If Baptist Behavioral Health Care’s new facility doesn’t fit the image of a stereotypical mental health hospital, there’s a good reason: It was designed to be the antithesis, with every detail chosen with an eye toward aesthetics and efficiency.
Today, guests were welcomed for an open house at the spacious 26,100-square-foot building, which is on the Baptist Memorial Hospital-Golden Triangle campus. The $10 million building will replace the hospital’s Willowbrook facility, based in the old Columbus hospital at Willowbrook Drive.
“There’s a mindset that a psychiatric hospital is dull and boring, intimidating with bars,” said David Johnson, director of behavioral health. “That’s not the case here. It’s aesthetically pleasing, with a sense of calmness and serenity. It’s a great environment for individuals to work on achieving the mental health and sobriety they deserve.”
Services will remain the same, including inpatient and court-ordered mental health care, outpatient counseling, marital therapy and more intensive therapy. An increased emphasis will be placed on child and adolescent counseling, with a special playroom for children. There will also be an increased focus on treating the elderly.
“It’s just a beautiful facility, and the design of the building makes the workflow so much more efficient,” Johnson said.
The building has been in the planning for nearly two years and was designed by Nashville architecture firm Earl Swensson and Associates.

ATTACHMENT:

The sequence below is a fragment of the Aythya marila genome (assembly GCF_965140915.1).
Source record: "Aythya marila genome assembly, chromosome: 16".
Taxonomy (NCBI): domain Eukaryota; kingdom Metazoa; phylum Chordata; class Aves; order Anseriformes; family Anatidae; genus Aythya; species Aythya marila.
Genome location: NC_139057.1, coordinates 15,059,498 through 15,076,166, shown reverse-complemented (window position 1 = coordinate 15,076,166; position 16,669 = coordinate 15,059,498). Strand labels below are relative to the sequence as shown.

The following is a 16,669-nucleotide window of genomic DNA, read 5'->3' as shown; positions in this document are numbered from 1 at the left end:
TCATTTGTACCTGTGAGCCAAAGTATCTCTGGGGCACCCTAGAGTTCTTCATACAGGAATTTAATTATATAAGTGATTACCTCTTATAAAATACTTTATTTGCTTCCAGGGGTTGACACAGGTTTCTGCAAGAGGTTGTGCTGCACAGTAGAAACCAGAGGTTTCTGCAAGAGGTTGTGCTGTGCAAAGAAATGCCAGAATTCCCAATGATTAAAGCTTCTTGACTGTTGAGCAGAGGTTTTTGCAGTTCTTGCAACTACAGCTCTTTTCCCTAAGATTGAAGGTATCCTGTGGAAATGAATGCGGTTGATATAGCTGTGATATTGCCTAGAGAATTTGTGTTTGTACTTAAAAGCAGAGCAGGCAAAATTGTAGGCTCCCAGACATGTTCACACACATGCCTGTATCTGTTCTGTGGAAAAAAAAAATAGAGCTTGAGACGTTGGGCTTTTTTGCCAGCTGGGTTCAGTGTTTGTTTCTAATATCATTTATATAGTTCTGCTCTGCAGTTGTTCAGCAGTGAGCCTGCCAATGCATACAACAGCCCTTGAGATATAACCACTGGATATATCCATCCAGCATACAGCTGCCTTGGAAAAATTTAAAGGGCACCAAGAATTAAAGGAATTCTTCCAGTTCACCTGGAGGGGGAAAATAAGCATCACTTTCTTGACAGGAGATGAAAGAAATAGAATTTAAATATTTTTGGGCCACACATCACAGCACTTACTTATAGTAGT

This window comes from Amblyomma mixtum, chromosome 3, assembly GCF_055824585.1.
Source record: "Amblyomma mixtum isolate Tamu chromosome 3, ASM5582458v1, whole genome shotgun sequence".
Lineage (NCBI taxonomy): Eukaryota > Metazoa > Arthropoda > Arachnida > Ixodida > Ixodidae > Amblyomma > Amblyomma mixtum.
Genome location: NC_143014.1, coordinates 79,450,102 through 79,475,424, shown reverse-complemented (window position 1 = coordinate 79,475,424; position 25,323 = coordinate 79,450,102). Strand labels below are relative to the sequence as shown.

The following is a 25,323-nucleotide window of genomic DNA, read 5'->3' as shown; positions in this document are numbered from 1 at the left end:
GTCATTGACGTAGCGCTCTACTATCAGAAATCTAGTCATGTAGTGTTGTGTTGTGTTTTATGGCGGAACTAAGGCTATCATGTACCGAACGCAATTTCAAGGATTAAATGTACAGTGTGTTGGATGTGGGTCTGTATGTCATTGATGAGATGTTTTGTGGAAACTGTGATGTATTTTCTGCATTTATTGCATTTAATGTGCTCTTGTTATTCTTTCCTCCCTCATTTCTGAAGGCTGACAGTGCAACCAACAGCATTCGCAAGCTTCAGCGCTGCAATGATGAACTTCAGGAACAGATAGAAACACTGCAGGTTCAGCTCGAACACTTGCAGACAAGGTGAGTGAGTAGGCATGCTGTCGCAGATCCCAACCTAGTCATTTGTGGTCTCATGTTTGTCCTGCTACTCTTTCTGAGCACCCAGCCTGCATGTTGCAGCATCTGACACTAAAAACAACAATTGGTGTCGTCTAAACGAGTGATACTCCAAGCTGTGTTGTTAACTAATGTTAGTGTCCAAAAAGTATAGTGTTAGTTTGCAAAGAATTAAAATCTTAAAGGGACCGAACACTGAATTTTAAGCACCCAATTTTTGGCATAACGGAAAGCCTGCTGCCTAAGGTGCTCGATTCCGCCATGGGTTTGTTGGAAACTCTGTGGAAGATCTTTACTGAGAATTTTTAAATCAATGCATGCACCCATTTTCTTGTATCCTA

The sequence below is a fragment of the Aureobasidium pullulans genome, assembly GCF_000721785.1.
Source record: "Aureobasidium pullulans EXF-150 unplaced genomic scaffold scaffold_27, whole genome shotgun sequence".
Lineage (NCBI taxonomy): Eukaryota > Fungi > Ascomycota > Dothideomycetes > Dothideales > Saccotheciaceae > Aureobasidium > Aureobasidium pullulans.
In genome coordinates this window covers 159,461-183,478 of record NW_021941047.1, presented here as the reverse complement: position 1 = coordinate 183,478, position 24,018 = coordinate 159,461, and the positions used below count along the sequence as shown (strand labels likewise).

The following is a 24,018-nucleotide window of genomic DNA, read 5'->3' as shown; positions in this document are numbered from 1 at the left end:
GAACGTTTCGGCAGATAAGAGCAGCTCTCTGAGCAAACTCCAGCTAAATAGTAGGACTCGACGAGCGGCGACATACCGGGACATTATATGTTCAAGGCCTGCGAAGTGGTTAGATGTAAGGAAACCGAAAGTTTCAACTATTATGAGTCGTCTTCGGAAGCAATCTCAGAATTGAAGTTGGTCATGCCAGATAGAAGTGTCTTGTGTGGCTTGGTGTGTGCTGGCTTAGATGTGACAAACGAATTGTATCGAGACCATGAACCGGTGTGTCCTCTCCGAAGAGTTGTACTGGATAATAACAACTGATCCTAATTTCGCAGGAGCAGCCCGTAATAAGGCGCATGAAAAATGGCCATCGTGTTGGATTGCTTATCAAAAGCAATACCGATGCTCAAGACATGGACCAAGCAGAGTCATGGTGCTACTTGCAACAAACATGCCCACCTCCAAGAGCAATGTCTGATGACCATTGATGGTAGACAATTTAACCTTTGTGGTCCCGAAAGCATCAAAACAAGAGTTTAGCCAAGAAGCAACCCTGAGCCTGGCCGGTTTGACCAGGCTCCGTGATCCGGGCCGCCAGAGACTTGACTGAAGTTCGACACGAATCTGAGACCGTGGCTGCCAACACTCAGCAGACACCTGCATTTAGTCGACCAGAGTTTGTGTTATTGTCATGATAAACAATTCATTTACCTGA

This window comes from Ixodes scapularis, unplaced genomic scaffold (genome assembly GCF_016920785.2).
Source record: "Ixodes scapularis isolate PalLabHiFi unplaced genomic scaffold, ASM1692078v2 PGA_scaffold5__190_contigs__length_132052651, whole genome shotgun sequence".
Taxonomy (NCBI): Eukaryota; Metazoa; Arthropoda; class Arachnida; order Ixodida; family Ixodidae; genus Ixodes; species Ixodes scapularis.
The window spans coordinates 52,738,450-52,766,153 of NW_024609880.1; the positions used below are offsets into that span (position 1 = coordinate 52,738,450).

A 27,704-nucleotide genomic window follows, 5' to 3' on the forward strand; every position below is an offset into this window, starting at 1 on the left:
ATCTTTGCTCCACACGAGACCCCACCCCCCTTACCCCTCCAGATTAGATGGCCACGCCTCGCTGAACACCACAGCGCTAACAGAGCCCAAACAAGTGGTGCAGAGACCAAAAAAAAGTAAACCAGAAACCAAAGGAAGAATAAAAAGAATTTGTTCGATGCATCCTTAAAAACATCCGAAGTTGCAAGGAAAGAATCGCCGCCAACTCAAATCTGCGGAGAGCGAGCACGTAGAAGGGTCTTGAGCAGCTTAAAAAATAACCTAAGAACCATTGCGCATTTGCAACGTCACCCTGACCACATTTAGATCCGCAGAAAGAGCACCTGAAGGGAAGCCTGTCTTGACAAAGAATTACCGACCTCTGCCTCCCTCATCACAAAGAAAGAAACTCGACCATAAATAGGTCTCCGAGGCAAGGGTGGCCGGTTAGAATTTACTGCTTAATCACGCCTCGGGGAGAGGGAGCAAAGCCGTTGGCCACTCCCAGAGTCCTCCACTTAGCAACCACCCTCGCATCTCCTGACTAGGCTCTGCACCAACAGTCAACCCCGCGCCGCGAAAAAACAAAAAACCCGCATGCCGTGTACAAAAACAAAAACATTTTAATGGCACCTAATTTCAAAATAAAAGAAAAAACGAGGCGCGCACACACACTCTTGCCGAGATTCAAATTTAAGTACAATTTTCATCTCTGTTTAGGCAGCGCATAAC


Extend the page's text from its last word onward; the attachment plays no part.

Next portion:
Walls of windows provide natural light, while cushioned seating areas invite conversation. Muted colors of sage, blue and rose provide the backdrop. A nurses’ station is surrounded by glass at the center of the facility, offering a birds-eye view down each of the three wings in a hub-and-spoke design. Digital building controls within the nurses’ station allow complete control over everything from temperature to entry, exit and lockdown.
Enclosed courtyard areas offer surround sound and picnic tables for socializing, and an exercise room holds a bicycle and treadmill. Each of the 30 private rooms has a window.
Officials have said the Willowbrook facility is likely to be torn down, though some parts may be retained for storage purposes. Patients will be moved from Willowbrook to the new building on Wednesday.
“I only hope we outgrow it,” Johnson said of the new facility. “That would be good.”
Carmen K. Sisson is the former news editor at The Dispatch.
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